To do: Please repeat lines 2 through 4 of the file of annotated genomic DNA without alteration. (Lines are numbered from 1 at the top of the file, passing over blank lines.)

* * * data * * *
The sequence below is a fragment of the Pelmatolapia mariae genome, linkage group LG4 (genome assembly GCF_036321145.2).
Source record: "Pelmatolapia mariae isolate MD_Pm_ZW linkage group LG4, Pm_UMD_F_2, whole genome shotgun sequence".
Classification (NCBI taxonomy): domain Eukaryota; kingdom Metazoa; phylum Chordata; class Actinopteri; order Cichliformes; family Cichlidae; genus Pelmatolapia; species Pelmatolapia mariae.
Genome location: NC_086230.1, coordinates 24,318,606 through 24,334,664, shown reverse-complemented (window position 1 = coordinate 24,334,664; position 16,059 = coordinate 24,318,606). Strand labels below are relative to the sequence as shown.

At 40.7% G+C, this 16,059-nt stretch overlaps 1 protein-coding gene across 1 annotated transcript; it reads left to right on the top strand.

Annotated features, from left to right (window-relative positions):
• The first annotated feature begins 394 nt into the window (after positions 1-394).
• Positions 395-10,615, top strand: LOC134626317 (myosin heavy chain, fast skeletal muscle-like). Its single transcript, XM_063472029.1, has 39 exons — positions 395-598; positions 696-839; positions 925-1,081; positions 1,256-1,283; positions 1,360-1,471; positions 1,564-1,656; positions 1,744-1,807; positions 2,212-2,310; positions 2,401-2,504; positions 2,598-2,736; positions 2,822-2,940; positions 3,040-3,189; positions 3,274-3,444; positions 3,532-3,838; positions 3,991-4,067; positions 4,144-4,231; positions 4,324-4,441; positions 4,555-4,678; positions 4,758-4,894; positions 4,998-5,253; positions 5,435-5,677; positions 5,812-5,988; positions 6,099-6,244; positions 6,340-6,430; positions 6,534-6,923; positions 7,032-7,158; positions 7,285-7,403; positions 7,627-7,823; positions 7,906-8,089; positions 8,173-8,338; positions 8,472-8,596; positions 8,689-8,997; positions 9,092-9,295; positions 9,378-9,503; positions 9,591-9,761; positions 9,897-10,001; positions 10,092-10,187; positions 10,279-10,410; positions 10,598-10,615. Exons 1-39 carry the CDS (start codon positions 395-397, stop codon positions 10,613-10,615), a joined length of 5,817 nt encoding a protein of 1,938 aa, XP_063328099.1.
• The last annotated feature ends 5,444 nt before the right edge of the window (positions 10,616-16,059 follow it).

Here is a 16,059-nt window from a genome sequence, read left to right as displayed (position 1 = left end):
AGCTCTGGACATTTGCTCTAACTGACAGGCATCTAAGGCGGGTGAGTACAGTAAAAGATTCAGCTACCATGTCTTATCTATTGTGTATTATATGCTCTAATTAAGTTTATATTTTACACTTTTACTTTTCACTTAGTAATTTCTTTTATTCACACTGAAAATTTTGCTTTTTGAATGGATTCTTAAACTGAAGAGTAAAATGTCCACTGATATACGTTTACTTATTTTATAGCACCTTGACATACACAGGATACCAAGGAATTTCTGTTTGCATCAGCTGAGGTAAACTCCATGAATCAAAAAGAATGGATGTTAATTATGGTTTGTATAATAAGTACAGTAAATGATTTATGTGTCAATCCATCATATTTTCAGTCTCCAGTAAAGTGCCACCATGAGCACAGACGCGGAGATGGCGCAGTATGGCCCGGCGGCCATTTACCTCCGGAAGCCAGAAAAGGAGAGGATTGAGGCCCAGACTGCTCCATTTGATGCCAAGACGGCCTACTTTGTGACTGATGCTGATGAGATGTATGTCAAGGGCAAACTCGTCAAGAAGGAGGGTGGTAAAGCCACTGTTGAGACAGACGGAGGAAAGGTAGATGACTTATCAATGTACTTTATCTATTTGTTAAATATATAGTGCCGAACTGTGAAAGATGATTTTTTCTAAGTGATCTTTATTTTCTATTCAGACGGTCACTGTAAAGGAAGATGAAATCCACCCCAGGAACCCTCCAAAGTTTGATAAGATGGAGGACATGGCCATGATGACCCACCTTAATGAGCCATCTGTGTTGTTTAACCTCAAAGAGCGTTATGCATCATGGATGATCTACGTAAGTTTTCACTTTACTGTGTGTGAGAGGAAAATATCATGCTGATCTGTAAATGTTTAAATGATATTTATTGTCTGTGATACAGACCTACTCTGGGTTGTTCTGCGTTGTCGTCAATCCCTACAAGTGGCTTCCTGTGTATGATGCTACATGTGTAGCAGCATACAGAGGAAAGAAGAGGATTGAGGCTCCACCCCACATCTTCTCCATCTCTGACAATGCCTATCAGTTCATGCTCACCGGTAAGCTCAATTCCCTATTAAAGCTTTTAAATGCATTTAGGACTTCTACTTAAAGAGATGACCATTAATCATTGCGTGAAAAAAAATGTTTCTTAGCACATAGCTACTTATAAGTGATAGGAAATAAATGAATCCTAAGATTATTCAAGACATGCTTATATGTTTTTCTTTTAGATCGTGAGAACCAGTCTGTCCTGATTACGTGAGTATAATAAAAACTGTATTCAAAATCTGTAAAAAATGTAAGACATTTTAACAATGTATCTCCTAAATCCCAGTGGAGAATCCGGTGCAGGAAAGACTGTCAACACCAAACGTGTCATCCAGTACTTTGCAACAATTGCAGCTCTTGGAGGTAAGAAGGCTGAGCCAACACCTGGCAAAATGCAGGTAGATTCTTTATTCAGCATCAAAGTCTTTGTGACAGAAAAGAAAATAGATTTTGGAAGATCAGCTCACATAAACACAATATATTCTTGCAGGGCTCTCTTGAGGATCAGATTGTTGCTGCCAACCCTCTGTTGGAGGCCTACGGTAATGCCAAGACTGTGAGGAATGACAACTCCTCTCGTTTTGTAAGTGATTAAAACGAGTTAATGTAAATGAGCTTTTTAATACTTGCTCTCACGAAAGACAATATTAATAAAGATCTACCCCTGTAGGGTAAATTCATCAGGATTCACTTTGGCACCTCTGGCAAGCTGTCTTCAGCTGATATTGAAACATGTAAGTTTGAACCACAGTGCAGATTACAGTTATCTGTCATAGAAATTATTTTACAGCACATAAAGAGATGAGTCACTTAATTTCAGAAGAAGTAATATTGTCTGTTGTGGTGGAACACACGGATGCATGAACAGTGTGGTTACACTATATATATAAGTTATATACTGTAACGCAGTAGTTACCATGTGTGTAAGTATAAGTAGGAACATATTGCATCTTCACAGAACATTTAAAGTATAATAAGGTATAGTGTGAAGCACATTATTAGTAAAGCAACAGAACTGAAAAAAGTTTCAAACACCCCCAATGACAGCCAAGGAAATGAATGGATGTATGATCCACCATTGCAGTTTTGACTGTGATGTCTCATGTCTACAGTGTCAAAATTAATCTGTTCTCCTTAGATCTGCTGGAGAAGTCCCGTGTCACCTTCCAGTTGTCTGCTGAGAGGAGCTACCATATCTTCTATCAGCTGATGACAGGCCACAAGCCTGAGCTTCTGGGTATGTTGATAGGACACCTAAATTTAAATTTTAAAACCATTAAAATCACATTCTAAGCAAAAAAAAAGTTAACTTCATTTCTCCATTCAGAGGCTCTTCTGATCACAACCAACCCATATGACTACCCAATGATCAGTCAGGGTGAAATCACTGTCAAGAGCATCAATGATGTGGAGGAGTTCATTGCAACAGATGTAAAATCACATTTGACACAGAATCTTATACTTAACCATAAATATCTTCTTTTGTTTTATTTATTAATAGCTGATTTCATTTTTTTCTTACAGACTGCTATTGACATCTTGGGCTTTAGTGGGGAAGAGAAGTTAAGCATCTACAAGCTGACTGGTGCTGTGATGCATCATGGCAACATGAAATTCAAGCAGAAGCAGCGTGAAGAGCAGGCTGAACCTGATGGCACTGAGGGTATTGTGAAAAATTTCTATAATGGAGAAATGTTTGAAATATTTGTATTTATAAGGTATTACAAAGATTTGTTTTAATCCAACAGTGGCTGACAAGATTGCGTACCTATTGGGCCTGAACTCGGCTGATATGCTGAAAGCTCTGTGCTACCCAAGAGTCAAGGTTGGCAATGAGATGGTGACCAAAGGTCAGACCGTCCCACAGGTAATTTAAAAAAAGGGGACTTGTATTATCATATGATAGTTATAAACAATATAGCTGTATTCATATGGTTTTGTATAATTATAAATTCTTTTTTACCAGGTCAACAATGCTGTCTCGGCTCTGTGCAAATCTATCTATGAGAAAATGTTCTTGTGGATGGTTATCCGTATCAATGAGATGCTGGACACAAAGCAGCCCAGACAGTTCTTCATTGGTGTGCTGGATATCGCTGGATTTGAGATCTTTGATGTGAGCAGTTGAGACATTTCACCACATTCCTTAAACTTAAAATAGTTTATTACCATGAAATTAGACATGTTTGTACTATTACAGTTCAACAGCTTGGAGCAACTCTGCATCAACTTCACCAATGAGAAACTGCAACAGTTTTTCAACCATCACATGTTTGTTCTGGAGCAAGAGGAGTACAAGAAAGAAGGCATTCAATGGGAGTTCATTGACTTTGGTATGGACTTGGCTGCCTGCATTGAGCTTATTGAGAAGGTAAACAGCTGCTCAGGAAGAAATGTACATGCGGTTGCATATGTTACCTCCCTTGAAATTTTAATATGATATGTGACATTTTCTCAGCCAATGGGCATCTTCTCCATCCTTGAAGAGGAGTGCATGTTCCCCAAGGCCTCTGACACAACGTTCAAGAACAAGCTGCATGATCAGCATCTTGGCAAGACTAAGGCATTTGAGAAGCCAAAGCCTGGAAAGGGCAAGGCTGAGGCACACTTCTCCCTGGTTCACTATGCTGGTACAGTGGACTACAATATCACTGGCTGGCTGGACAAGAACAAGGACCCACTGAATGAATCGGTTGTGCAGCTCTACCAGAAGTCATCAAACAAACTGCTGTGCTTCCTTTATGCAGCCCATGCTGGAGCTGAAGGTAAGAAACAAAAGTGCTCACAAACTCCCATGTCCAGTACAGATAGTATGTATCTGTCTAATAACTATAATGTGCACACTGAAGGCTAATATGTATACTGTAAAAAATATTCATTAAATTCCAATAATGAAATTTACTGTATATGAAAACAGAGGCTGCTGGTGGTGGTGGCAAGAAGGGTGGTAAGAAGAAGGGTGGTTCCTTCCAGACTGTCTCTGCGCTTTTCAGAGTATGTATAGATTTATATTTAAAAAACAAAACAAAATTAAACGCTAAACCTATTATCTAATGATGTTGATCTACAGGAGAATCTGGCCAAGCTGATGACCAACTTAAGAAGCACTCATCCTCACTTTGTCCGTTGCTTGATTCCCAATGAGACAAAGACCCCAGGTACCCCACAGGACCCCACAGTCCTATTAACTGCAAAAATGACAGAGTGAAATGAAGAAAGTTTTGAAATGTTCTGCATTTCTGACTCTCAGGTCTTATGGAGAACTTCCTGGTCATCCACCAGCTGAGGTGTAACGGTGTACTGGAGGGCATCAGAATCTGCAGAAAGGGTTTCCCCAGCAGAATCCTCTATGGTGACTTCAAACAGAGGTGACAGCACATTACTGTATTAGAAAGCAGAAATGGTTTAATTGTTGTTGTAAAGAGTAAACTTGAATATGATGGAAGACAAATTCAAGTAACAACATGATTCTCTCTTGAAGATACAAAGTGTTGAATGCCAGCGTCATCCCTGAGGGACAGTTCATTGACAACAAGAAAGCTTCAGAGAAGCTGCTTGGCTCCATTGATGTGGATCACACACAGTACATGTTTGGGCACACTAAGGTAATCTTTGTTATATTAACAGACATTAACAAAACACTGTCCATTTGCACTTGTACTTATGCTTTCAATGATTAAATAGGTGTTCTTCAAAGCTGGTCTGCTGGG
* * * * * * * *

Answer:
Source record: "Pelmatolapia mariae isolate MD_Pm_ZW linkage group LG4, Pm_UMD_F_2, whole genome shotgun sequence".
Classification (NCBI taxonomy): domain Eukaryota; kingdom Metazoa; phylum Chordata; class Actinopteri; order Cichliformes; family Cichlidae; genus Pelmatolapia; species Pelmatolapia mariae.
Genome location: NC_086230.1, coordinates 24,318,606 through 24,334,664, shown reverse-complemented (window position 1 = coordinate 24,334,664; position 16,059 = coordinate 24,318,606). Strand labels below are relative to the sequence as shown.